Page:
This column will also cover the nuts and bolts of the legal landscape facing bikers, including: harassment of cyclists, calls for licensing, ride liability, need for identification, distracted driving, tickets, road rage, bike bans, insurance issues, race liability, and collision advice, as well as whatever you, the reader, want to know about legal issues.
Of course, collisions (not accidents!) with motor vehicles are a grave concern for us all, and I will cover the best ways to avoid such demolishments as well as what to do in the aftermath.
Justice and advocacy
For me, bicycle law is also about justice for cyclists — equal and fair use of the roadways, to be free of harassment, and to have your rights upheld by police and the court system. I find it very interesting that you won’t get too far in a discussion about fair play and equity for people on bikes without the predictable interjection from someone who feels they need to remind you that riders have responsibilities too.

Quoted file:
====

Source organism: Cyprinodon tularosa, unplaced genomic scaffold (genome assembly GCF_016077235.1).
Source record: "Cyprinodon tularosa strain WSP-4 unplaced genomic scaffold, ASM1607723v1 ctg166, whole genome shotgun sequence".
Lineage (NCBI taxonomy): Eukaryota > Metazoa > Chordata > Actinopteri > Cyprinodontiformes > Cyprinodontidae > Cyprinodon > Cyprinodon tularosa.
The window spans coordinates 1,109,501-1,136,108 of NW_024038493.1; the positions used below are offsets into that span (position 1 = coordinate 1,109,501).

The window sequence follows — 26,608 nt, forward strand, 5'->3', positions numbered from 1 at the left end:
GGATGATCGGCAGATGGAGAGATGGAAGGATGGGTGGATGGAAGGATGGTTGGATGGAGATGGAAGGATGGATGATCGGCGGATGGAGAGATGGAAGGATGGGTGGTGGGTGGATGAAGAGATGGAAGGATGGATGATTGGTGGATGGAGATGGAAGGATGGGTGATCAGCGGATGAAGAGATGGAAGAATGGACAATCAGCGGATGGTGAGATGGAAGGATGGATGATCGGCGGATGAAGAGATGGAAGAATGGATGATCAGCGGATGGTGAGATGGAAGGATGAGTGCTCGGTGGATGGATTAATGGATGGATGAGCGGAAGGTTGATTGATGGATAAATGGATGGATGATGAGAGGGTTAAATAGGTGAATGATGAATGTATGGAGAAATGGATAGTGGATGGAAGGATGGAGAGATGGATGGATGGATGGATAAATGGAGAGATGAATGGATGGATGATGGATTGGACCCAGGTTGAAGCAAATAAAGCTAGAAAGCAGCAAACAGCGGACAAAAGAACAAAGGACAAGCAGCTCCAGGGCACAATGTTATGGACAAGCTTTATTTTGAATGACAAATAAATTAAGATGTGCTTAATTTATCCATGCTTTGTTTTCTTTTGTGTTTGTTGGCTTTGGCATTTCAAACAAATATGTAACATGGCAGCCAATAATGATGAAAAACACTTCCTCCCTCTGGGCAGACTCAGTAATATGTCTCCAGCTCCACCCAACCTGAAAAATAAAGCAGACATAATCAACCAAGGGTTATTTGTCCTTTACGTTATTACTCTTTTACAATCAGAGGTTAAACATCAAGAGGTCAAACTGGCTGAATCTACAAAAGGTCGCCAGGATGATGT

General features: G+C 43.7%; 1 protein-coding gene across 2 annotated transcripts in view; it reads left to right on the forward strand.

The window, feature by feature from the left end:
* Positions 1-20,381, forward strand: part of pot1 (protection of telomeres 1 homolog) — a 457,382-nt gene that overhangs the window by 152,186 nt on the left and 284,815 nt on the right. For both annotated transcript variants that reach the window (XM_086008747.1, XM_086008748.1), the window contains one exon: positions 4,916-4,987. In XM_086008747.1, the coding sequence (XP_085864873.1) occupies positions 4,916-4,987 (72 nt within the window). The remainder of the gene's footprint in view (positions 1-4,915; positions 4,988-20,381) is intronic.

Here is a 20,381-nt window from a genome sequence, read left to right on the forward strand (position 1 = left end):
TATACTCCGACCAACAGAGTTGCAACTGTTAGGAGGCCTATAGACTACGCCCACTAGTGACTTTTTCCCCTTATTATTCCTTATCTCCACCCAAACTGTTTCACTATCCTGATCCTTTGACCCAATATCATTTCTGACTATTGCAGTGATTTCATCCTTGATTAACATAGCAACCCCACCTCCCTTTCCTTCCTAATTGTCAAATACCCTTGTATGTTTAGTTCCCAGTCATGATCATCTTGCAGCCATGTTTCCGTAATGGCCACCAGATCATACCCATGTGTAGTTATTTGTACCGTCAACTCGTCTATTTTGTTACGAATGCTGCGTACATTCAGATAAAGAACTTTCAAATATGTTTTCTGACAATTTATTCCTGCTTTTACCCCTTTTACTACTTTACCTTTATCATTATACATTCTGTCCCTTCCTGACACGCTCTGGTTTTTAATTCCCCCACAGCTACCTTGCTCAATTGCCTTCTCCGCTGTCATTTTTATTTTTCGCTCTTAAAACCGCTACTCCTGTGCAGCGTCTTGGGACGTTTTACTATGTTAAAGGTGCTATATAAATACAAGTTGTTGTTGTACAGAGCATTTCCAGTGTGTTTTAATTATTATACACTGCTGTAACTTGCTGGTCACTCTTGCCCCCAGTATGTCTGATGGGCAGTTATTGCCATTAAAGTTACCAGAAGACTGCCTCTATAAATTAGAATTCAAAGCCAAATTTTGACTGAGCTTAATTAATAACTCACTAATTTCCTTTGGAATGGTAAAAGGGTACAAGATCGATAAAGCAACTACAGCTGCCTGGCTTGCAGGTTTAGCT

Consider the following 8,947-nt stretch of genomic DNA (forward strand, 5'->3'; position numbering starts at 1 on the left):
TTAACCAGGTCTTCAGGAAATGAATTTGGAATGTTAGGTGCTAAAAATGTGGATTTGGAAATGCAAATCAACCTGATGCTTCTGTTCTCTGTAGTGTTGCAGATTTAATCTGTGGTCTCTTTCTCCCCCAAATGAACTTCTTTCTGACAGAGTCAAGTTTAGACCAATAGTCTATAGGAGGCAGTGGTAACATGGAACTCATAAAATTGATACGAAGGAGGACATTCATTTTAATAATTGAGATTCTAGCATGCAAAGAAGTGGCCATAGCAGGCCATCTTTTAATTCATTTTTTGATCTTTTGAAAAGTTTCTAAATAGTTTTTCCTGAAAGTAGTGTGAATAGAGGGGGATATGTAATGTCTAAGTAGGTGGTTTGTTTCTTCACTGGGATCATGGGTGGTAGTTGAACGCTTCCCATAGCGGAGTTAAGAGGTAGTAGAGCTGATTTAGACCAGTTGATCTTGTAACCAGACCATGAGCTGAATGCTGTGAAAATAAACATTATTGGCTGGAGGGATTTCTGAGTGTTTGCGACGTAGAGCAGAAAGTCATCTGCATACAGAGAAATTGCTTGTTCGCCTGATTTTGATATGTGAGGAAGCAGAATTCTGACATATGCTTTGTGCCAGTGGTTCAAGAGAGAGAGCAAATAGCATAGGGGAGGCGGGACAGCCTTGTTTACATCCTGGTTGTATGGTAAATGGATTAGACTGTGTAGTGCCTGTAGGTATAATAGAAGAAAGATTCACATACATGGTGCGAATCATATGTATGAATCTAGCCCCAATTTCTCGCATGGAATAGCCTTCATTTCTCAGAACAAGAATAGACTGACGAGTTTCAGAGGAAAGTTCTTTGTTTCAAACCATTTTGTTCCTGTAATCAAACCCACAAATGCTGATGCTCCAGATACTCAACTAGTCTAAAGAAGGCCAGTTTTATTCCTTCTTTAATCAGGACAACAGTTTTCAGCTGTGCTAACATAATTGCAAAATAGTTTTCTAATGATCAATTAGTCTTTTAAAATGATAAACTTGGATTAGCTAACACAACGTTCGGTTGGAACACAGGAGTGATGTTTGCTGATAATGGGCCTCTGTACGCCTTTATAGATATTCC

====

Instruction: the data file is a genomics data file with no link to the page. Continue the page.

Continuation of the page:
This is, of course, is factual, but that it comes as an interjection is telling. Our right to the road is, to some, conditional, at best.
Advocacy in cycling takes many forms but at its most basic, it is a group of like-minded people who believe in cycling and put their time, effort, and resources behind educating the public, police, politicians, and the media — as well as cyclists themselves — about bicycling. It is also about encouraging bike culture and helping bicycling to continue to grow. The League of American Bicyclists and PeopleForBikes are at the forefront of these efforts.